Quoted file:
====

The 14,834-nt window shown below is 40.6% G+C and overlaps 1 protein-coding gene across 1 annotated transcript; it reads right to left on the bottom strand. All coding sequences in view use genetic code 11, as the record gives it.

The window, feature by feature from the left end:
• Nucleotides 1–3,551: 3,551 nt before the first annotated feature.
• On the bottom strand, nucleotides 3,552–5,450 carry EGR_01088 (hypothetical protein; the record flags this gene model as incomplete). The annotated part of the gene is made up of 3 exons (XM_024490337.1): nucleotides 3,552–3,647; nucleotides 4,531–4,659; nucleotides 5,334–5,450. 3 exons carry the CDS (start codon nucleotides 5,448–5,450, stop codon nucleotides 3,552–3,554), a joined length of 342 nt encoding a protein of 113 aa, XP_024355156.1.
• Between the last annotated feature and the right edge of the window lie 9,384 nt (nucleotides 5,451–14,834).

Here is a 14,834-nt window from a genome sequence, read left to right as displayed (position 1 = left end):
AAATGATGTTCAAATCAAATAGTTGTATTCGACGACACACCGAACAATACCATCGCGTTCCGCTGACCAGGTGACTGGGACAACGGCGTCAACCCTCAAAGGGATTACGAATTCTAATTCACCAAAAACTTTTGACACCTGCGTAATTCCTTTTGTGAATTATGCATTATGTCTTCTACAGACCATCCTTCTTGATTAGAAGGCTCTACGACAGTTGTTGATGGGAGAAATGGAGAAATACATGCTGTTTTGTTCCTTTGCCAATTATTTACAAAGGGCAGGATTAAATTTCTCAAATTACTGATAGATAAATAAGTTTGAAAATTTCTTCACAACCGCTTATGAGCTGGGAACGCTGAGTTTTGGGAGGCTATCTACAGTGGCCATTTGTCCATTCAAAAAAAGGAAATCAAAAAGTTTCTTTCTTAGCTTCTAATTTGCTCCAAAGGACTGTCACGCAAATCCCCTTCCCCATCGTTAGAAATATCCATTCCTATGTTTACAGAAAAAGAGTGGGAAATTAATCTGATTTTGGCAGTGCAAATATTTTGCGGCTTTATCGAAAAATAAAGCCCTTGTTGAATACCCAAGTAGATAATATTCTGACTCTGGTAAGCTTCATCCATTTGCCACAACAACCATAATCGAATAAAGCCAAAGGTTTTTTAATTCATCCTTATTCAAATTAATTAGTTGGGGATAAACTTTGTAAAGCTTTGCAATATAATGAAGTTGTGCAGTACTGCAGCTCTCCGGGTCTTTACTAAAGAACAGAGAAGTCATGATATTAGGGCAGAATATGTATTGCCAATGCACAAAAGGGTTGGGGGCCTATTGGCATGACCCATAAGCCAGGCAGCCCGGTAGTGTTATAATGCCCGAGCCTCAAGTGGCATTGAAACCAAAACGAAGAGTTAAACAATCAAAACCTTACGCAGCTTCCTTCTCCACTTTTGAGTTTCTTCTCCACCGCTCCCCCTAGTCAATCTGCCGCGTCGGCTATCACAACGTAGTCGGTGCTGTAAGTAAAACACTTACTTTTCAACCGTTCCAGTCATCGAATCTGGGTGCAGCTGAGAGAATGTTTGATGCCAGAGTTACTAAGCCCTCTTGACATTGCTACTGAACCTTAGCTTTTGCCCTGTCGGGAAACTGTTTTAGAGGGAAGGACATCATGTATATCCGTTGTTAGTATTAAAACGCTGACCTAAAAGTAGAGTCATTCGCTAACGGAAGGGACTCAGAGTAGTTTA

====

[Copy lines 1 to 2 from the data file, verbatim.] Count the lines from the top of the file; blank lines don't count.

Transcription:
The 14,834-nt window shown below is 40.6% G+C and overlaps 1 protein-coding gene across 1 annotated transcript; it reads right to left on the bottom strand. All coding sequences in view use genetic code 11, as the record gives it.

The window, feature by feature from the left end: